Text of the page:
I need some assistance with these assignment. diversity management: a predicator of organisational success Thank you in advance for the help! The implication here is, and as emphasized by several management scholars, that as customers become more diverse and the market becomes increasingly heterogeneous and global, rather than homogeneous and national, the workforce must change. It must change to reflect the said diversity and in so doing, partially contribute towards the amelioration of cross-cultural, transnational and cross-linguistic paradigms (Hon and Brunner, 2000. Grin and Korth, 2005. Morrison, 2006). If they are to effectively perform within the bounds of multicultural societies and ethnically diverse markets, organizations must hire a diverse pool of talented people who bring skills such as language and cultural expertise to the equation.
Changing demographic realities, whether on the local or the global level, have brought a plethora of challenges and opportunities to the fore. As regards opportunities, people who previously have been denied the opportunity for the full development of their talents may achieve greater opportunities. However, these opportunities to minorities and diversity have been created through struggle, particularly opposition from the dominant majority. To alleviate these issues, organizations commonly talk about implementing diversity programs and other initiatives to increase understanding of different cultures and to help acclimate foreign individuals into society and, herein, lies the greatest challenge (Hon and Brunner, 2000. Grin and Korth, 2005. Morrison, 2006). The challenge to the positive and constructive exploitation of the opportunities which diversity promises lies in the management of diversity through the adoption of employee diversity training programs, ultimately leading to the development of an organization’s human resources. While the majority of Western companies have openly expressed their commitment to diversity management within an HRD context, Morrison (2006) argues that commitment has been largely limited to rhetoric, as opposed to action and HR training.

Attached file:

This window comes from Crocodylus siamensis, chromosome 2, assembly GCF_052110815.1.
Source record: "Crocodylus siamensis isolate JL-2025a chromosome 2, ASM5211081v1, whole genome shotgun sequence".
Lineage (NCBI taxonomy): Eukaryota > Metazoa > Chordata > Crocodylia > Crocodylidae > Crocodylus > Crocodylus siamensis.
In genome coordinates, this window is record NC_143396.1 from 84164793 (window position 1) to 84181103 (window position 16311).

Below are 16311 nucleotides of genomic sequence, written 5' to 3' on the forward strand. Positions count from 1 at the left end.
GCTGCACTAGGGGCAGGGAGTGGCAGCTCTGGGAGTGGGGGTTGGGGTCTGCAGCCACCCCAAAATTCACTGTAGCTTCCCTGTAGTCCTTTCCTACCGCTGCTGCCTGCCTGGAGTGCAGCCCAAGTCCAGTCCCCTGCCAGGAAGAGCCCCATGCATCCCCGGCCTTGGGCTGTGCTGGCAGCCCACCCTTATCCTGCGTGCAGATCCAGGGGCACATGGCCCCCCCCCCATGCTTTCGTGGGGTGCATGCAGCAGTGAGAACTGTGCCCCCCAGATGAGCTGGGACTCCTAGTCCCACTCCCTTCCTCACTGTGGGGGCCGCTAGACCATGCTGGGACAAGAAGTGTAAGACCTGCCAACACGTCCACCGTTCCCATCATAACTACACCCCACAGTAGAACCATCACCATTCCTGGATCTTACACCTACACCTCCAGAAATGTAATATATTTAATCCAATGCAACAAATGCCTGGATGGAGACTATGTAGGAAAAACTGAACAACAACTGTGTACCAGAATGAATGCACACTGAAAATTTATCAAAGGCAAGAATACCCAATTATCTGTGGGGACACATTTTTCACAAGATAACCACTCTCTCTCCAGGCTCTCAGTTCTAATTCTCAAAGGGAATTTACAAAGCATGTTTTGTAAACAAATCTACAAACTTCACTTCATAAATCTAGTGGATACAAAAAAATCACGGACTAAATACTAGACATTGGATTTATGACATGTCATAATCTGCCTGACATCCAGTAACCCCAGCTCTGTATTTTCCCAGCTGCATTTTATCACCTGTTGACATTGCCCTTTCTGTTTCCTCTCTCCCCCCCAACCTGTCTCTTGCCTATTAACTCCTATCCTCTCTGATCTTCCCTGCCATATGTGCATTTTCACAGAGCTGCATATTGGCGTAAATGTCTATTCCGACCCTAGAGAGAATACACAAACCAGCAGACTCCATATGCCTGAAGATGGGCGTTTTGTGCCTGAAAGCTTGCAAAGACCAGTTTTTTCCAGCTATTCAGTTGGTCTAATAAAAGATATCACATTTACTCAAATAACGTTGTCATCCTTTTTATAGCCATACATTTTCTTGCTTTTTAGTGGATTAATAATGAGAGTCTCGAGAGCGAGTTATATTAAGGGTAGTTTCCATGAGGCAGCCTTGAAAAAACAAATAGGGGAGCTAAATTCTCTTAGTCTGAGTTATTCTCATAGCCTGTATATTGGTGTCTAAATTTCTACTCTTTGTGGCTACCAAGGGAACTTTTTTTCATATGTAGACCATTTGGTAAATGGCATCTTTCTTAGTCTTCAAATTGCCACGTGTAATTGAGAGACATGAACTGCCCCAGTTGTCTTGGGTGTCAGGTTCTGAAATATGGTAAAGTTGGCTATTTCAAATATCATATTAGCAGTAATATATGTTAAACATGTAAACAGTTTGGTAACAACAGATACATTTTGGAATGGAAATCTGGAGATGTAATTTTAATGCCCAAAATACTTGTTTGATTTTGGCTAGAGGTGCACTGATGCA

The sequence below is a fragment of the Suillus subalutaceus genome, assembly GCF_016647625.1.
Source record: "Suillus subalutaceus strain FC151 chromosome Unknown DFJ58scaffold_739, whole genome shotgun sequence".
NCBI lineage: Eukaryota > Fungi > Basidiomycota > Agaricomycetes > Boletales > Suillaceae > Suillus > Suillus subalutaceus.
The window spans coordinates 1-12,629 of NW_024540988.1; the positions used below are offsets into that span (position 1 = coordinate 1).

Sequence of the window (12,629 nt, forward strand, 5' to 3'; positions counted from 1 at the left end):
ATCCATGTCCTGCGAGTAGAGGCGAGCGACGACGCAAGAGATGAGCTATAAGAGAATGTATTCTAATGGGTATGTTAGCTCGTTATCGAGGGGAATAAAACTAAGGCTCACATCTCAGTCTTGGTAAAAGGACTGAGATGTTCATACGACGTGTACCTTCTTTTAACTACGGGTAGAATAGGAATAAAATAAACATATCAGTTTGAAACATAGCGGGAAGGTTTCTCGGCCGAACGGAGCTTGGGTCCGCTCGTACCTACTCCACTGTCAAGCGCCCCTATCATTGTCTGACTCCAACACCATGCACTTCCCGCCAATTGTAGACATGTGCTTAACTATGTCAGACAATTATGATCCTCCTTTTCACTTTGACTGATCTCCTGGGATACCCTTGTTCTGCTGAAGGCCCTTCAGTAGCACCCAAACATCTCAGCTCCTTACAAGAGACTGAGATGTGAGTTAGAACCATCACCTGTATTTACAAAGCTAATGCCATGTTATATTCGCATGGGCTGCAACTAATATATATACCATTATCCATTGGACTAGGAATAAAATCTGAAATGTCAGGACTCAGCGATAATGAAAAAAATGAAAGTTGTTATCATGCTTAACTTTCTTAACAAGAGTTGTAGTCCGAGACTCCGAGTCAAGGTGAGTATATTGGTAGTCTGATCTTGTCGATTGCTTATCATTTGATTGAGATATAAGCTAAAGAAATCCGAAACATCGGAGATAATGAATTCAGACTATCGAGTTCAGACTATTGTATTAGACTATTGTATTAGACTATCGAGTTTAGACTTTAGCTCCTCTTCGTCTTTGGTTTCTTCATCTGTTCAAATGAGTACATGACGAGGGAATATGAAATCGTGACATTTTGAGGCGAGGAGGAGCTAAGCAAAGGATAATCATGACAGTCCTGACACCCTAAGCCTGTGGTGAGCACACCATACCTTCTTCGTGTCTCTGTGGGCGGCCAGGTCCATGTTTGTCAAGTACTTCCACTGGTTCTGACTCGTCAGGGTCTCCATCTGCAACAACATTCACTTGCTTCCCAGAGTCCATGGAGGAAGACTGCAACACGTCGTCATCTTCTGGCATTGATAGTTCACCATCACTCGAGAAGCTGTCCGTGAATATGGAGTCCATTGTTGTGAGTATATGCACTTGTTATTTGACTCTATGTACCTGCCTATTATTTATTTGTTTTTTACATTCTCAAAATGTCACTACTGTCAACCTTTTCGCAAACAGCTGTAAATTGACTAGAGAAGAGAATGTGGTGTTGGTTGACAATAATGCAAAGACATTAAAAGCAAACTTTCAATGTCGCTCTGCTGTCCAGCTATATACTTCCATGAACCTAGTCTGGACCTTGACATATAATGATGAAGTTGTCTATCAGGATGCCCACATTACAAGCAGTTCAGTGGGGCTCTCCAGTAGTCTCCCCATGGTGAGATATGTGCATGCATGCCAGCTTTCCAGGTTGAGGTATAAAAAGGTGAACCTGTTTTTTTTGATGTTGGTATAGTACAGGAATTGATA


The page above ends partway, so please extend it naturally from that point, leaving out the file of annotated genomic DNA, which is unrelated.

Diversity rhetoric, as opposed to action, abounds. This does not imply, however, that the rhetoric is without value or does not have the potential to constructively inform the design of diversity training programs. As Edelman, Riggs, and Drita (2001) point out, the diversity rhetoric which pervades management and HR journals positively directs organizations towards the management of diversity, the value of diversity and the real-time benefits which organizations may accrue from adopting flexible management styles which are willing to defer to the interests of individuals, and able to resolve new types of conflicts that arise from various cultural backgrounds. Moreover, this new management style needs to be supportive of various lifestyles, able to match different types of people to appropriate jobs, and willing to accommodate different methods of accomplishing work and evaluating people.
Diversity rhetoric has, in some cases, translated into a recipe for action. Companies have begun providing diversity training, particularly to managers. As early as 1991, a study of 406 organizations showed that 63% provided diversity training for managers, 50% provided a statement on diversity from top management, 39% provided diversity training for employees, and 31% had a diversity task force.